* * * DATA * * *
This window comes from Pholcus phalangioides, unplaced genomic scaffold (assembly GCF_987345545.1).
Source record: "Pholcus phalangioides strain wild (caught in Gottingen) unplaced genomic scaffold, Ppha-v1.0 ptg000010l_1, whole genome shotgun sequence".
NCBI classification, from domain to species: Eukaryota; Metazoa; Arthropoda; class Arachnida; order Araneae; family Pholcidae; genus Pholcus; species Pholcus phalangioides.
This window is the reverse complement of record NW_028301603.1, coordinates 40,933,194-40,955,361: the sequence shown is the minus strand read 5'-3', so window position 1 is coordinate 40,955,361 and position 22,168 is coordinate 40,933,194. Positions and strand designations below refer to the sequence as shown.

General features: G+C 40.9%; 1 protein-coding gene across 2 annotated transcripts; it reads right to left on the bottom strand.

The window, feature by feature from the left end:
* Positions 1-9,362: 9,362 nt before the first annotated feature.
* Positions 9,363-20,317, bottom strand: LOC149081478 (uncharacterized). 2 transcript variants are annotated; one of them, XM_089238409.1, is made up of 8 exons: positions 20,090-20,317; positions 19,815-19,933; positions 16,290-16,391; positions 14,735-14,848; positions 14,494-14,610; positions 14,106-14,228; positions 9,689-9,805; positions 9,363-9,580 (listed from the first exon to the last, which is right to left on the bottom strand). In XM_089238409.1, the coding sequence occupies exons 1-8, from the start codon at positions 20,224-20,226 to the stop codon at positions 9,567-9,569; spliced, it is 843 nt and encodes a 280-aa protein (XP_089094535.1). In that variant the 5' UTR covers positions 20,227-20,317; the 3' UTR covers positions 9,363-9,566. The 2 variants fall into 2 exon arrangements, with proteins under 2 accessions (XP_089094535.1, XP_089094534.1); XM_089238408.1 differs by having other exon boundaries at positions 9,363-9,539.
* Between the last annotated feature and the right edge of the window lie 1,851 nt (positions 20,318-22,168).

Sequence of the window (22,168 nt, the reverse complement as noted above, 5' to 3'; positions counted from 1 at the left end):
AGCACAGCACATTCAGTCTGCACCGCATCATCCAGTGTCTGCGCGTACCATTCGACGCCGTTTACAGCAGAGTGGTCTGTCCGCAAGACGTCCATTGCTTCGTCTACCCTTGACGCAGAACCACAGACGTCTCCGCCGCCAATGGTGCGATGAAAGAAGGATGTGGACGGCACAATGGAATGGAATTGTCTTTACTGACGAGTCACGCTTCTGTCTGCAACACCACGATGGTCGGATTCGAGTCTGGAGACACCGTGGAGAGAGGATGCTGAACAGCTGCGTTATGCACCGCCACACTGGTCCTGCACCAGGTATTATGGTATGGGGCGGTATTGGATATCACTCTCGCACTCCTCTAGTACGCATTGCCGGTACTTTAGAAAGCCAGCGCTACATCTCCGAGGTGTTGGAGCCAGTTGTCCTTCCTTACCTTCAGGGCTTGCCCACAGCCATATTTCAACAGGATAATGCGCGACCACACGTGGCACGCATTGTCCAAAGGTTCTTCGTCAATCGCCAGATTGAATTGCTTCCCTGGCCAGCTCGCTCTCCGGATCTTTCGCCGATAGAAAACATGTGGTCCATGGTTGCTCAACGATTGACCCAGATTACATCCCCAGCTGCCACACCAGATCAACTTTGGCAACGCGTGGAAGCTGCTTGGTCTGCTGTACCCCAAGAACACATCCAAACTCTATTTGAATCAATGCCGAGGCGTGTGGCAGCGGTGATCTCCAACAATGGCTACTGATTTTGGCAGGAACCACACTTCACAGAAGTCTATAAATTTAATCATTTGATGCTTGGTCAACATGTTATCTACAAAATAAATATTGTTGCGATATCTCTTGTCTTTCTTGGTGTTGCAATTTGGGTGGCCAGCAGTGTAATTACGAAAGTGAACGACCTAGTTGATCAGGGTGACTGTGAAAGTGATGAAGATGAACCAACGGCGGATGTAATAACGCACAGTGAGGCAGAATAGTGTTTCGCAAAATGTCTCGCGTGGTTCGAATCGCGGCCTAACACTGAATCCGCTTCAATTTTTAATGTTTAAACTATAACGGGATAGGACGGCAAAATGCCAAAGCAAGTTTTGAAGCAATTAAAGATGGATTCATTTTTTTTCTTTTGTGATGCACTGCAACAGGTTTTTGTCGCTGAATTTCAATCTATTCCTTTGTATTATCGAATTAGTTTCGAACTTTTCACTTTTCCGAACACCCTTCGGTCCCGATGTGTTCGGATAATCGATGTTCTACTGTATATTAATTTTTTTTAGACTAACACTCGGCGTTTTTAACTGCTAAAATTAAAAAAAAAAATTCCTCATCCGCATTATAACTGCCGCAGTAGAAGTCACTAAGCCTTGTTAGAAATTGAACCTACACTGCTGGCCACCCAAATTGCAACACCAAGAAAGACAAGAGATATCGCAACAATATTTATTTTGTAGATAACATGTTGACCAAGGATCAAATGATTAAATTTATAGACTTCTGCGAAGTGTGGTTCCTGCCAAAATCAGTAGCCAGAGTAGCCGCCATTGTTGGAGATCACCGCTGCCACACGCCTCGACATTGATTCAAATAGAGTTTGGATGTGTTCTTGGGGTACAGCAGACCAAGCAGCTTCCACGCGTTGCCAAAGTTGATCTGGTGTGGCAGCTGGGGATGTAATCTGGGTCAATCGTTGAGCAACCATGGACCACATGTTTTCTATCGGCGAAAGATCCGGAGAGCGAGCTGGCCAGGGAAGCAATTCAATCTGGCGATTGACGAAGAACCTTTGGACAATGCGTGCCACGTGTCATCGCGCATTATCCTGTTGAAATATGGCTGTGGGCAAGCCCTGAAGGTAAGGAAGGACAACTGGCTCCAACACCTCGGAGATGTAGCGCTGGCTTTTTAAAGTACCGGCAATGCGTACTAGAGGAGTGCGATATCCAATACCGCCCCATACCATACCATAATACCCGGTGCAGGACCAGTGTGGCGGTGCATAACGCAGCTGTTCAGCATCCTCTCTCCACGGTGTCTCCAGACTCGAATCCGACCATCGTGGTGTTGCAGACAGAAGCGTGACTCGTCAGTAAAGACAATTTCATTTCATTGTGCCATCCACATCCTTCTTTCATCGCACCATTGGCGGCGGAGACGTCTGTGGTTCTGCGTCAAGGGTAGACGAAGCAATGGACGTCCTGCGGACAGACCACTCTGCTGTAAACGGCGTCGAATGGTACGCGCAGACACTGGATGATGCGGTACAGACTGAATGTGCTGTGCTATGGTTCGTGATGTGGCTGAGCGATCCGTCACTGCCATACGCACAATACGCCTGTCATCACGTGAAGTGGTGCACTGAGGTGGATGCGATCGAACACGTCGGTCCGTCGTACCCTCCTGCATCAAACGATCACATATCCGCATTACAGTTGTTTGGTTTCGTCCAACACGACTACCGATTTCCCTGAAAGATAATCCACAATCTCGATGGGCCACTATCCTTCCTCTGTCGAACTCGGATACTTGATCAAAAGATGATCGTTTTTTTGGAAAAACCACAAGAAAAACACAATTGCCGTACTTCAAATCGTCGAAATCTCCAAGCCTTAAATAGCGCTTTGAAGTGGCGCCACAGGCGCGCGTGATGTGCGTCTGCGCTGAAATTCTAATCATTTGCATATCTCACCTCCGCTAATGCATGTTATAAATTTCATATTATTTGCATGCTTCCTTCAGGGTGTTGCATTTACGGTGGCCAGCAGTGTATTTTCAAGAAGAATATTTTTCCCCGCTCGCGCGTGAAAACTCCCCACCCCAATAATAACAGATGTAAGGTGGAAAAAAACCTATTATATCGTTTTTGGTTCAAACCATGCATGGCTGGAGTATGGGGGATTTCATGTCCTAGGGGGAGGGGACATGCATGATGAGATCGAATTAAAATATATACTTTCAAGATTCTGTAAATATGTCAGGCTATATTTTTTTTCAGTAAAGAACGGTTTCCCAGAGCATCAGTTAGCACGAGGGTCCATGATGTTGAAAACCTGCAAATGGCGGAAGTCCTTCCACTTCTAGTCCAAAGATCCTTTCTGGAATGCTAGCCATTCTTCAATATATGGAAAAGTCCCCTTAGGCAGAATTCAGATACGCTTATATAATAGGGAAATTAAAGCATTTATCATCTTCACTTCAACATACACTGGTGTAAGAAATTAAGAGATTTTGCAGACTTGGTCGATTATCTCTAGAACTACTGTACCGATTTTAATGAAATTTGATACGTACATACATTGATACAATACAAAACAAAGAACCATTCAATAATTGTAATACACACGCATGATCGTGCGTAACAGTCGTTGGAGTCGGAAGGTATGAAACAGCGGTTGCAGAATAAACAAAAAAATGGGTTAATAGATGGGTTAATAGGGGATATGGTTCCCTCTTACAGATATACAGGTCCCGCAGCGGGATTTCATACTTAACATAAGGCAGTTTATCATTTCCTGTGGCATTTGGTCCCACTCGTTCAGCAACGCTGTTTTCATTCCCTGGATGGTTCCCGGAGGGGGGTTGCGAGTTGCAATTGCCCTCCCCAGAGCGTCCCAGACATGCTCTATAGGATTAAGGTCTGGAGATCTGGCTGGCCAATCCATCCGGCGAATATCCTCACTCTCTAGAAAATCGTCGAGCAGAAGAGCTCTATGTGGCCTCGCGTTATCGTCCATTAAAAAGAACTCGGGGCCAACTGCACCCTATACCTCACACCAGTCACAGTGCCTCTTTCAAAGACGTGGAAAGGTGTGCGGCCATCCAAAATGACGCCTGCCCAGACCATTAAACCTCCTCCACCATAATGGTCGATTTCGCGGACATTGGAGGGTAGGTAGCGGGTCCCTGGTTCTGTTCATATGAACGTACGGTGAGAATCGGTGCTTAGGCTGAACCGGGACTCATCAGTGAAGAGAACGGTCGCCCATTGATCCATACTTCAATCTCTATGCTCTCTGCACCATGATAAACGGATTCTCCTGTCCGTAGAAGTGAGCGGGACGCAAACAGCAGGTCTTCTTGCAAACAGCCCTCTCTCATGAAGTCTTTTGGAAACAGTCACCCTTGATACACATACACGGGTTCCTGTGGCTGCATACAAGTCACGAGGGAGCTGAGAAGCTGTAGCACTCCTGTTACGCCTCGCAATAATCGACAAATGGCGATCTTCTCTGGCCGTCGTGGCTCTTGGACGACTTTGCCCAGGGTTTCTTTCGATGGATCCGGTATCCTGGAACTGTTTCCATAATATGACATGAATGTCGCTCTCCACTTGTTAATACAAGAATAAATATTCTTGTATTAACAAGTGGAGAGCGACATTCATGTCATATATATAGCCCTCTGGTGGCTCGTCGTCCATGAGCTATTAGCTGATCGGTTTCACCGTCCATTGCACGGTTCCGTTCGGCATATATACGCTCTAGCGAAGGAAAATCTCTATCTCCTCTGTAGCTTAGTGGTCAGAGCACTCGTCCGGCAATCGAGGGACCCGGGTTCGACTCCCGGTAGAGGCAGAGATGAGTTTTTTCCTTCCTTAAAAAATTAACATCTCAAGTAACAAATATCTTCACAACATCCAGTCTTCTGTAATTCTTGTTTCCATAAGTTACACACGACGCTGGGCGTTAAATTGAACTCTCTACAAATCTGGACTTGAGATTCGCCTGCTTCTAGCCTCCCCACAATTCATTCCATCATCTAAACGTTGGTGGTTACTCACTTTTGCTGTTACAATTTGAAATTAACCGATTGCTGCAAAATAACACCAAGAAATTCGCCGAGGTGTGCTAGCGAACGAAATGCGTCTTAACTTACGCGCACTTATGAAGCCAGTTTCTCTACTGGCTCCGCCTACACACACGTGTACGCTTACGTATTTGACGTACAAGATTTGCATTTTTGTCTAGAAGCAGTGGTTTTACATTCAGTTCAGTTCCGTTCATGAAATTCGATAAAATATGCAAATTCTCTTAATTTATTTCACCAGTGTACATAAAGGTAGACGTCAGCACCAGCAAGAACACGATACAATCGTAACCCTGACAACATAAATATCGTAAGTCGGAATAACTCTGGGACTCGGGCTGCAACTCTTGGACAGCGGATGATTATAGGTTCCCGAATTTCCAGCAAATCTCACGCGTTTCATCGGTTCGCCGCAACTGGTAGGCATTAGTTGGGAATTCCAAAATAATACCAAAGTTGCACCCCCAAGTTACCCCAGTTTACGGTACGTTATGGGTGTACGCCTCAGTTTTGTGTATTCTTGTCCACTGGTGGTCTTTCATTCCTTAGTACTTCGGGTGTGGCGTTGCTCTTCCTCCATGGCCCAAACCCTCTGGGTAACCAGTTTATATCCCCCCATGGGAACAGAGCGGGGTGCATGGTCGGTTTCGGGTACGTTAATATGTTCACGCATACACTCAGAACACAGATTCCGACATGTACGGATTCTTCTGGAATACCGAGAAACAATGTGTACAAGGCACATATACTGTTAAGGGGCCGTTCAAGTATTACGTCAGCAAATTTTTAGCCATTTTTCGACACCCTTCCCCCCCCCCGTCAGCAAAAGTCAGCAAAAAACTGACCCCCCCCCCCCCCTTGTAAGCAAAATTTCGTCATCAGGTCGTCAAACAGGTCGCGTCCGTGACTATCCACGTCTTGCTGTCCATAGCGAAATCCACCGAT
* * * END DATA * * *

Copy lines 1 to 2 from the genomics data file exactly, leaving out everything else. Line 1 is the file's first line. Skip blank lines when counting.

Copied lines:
This window comes from Pholcus phalangioides, unplaced genomic scaffold (assembly GCF_987345545.1).
Source record: "Pholcus phalangioides strain wild (caught in Gottingen) unplaced genomic scaffold, Ppha-v1.0 ptg000010l_1, whole genome shotgun sequence".